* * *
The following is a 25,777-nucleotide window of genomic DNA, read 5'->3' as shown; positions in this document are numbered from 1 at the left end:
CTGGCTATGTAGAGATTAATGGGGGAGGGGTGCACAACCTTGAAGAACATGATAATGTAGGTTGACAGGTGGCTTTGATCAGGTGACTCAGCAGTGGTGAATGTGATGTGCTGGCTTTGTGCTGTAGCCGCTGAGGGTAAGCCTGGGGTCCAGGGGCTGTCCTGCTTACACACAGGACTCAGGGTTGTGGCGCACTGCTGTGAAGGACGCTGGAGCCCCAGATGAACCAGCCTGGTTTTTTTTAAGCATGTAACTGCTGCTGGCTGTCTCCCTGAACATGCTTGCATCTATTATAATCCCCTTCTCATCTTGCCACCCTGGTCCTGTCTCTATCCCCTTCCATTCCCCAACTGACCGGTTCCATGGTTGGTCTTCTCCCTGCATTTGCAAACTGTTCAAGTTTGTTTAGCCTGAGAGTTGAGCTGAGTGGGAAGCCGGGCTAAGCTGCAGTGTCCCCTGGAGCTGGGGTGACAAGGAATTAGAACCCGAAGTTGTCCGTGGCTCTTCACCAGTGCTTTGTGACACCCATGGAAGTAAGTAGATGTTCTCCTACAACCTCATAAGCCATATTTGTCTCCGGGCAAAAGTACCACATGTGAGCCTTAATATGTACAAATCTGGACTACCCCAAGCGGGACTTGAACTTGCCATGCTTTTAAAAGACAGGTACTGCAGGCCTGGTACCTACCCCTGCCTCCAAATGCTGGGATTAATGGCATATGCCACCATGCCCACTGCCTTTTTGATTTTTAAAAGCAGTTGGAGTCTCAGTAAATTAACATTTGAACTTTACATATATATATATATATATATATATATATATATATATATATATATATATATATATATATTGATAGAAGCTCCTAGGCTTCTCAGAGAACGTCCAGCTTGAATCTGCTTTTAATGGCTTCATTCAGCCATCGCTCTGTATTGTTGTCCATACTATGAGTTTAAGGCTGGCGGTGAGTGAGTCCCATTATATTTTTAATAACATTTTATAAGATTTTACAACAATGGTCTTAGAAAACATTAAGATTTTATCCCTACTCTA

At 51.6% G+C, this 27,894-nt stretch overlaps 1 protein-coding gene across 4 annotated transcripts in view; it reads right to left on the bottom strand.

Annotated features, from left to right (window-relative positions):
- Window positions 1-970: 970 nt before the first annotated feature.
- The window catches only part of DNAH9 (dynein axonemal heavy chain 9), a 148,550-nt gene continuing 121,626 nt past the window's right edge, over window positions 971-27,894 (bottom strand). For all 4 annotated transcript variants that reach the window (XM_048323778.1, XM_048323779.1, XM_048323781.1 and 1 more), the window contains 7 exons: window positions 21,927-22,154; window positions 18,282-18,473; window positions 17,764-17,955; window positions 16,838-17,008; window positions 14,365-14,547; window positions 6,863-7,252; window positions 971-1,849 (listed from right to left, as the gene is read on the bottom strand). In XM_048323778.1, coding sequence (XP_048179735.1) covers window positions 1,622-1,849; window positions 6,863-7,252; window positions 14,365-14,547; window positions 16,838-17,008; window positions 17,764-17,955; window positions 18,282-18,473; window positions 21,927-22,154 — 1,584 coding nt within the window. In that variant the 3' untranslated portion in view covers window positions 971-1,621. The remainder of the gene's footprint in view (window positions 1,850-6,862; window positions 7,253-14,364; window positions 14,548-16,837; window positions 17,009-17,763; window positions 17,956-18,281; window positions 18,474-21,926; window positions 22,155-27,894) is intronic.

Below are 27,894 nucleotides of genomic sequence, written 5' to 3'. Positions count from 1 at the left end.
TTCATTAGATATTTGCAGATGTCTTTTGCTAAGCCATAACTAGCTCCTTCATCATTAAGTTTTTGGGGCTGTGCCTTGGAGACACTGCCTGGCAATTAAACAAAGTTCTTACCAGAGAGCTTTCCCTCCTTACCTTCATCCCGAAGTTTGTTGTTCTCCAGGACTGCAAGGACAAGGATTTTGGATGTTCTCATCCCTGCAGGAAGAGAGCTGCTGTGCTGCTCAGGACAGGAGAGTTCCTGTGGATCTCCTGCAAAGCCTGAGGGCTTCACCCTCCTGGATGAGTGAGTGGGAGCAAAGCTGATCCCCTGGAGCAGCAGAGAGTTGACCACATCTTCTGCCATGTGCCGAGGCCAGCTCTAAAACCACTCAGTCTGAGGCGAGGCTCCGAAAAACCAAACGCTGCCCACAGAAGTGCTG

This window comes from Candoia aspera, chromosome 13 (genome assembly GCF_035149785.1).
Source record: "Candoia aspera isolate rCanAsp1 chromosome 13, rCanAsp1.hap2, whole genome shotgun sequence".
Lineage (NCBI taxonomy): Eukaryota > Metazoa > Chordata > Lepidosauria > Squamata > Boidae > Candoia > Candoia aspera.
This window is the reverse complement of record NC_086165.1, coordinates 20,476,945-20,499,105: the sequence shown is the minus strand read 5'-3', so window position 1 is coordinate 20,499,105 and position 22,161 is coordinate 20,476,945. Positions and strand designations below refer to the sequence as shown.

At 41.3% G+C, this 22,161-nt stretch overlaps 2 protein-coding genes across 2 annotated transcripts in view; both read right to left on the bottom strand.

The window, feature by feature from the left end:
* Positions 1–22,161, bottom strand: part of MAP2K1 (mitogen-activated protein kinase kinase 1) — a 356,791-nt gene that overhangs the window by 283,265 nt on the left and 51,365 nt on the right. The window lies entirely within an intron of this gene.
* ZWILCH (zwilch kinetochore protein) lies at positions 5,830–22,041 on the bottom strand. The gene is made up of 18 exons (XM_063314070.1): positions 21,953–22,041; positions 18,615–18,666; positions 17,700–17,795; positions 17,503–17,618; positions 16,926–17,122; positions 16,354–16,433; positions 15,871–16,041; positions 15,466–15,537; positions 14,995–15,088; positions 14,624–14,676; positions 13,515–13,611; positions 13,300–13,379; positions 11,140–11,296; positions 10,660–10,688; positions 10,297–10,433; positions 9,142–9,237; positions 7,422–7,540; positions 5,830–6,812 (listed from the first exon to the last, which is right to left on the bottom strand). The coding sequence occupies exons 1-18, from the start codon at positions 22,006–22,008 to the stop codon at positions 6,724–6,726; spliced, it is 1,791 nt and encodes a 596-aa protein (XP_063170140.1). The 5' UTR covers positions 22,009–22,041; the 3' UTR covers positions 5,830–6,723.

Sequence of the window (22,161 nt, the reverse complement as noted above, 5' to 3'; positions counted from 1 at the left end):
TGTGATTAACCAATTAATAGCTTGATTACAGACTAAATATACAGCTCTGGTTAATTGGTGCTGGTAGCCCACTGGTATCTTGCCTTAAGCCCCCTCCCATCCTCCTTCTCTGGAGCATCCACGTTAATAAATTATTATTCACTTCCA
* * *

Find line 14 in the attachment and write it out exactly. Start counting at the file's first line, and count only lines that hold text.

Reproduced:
The window, feature by feature from the left end: